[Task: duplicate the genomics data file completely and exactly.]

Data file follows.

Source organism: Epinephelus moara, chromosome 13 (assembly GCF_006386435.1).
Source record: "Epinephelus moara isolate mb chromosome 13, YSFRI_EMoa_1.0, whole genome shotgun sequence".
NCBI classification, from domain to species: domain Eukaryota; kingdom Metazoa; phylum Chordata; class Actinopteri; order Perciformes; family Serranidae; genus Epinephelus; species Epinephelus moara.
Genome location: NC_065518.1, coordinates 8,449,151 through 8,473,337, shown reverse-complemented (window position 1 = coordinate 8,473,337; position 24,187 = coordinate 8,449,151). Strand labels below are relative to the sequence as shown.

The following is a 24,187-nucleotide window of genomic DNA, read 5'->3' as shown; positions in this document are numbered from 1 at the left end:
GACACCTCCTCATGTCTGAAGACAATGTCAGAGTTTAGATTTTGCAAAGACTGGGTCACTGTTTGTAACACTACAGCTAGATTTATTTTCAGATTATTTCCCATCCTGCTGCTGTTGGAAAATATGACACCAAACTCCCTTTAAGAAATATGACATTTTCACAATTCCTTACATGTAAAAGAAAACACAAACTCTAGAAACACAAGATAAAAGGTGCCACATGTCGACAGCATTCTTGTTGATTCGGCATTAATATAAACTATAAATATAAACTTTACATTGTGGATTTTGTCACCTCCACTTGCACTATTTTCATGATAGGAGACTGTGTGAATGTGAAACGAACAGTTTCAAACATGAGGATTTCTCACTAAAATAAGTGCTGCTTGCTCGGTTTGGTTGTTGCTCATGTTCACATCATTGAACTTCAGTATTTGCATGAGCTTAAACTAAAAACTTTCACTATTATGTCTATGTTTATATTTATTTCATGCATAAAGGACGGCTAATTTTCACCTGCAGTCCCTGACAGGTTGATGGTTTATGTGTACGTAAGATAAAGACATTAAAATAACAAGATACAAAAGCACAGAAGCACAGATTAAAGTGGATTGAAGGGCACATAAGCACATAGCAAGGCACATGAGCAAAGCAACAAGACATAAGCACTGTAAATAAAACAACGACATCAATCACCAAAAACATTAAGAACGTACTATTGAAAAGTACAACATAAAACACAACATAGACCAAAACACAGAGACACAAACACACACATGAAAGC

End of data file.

Source organism: Epinephelus moara, chromosome 13 (assembly GCF_006386435.1).
Source record: "Epinephelus moara isolate mb chromosome 13, YSFRI_EMoa_1.0, whole genome shotgun sequence".
NCBI classification, from domain to species: domain Eukaryota; kingdom Metazoa; phylum Chordata; class Actinopteri; order Perciformes; family Serranidae; genus Epinephelus; species Epinephelus moara.
Genome location: NC_065518.1, coordinates 8,449,151 through 8,473,337, shown reverse-complemented (window position 1 = coordinate 8,473,337; position 24,187 = coordinate 8,449,151). Strand labels below are relative to the sequence as shown.

The following is a 24,187-nucleotide window of genomic DNA, read 5'->3' as shown; positions in this document are numbered from 1 at the left end:
GACACCTCCTCATGTCTGAAGACAATGTCAGAGTTTAGATTTTGCAAAGACTGGGTCACTGTTTGTAACACTACAGCTAGATTTATTTTCAGATTATTTCCCATCCTGCTGCTGTTGGAAAATATGACACCAAACTCCCTTTAAGAAATATGACATTTTCACAATTCCTTACATGTAAAAGAAAACACAAACTCTAGAAACACAAGATAAAAGGTGCCACATGTCGACAGCATTCTTGTTGATTCGGCATTAATATAAACTATAAATATAAACTTTACATTGTGGATTTTGTCACCTCCACTTGCACTATTTTCATGATAGGAGACTGTGTGAATGTGAAACGAACAGTTTCAAACATGAGGATTTCTCACTAAAATAAGTGCTGCTTGCTCGGTTTGGTTGTTGCTCATGTTCACATCATTGAACTTCAGTATTTGCATGAGCTTAAACTAAAAACTTTCACTATTATGTCTATGTTTATATTTATTTCATGCATAAAGGACGGCTAATTTTCACCTGCAGTCCCTGACAGGTTGATGGTTTATGTGTACGTAAGATAAAGACATTAAAATAACAAGATACAAAAGCACAGAAGCACAGATTAAAGTGGATTGAAGGGCACATAAGCACATAGCAAGGCACATGAGCAAAGCAACAAGACATAAGCACTGTAAATAAAACAACGACATCAATCACCAAAAACATTAAGAACGTACTATTGAAAAGTACAACATAAAACACAACATAGACCAAAACACAGAGACACAAACACACACATGAAAGC